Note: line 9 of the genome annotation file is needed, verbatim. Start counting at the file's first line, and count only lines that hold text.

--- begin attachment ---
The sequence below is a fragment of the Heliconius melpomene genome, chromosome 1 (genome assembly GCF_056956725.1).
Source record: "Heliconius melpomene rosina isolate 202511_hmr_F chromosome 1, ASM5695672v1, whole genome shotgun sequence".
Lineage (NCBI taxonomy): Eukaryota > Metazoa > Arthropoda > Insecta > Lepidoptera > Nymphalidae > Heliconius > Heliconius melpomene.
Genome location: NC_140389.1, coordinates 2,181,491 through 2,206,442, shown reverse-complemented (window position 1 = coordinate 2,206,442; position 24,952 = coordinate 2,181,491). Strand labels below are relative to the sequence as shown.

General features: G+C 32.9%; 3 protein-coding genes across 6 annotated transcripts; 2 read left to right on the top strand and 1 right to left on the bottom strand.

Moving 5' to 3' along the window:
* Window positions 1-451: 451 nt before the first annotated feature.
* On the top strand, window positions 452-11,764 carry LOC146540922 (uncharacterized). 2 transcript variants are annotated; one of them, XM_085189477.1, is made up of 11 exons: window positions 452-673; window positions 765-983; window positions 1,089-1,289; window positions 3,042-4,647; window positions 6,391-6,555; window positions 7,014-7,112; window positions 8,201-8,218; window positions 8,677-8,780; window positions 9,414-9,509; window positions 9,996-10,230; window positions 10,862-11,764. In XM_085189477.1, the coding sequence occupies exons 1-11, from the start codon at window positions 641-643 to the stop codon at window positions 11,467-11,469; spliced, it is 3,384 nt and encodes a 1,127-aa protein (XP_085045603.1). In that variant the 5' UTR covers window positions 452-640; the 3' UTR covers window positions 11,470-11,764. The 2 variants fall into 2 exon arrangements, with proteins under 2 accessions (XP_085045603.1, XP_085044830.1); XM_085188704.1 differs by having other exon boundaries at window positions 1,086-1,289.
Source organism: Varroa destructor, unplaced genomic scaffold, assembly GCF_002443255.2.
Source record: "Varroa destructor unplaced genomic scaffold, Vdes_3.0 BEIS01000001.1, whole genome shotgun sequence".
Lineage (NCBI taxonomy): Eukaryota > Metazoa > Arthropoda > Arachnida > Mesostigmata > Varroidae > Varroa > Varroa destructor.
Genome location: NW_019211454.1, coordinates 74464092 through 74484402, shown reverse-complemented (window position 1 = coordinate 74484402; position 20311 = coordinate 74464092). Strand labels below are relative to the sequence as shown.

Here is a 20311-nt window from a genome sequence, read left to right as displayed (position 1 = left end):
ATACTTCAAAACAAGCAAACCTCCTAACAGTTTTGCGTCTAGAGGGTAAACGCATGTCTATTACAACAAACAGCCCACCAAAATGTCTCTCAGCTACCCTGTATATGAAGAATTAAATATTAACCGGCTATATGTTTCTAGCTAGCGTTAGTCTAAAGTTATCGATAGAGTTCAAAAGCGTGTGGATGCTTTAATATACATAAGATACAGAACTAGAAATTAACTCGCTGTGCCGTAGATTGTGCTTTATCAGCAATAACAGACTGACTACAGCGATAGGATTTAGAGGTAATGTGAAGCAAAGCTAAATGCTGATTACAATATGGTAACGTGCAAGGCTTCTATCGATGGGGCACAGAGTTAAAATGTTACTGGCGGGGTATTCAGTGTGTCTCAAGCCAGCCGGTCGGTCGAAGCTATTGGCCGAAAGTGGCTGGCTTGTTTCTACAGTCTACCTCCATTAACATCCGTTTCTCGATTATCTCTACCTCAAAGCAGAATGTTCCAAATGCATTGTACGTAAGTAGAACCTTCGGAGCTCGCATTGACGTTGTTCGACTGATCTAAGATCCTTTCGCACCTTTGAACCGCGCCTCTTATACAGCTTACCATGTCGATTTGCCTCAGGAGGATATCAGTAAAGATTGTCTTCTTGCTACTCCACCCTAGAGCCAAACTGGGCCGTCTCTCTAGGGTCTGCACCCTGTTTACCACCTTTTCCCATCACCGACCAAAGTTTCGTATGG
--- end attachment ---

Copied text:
Source organism: Varroa destructor, unplaced genomic scaffold, assembly GCF_002443255.2.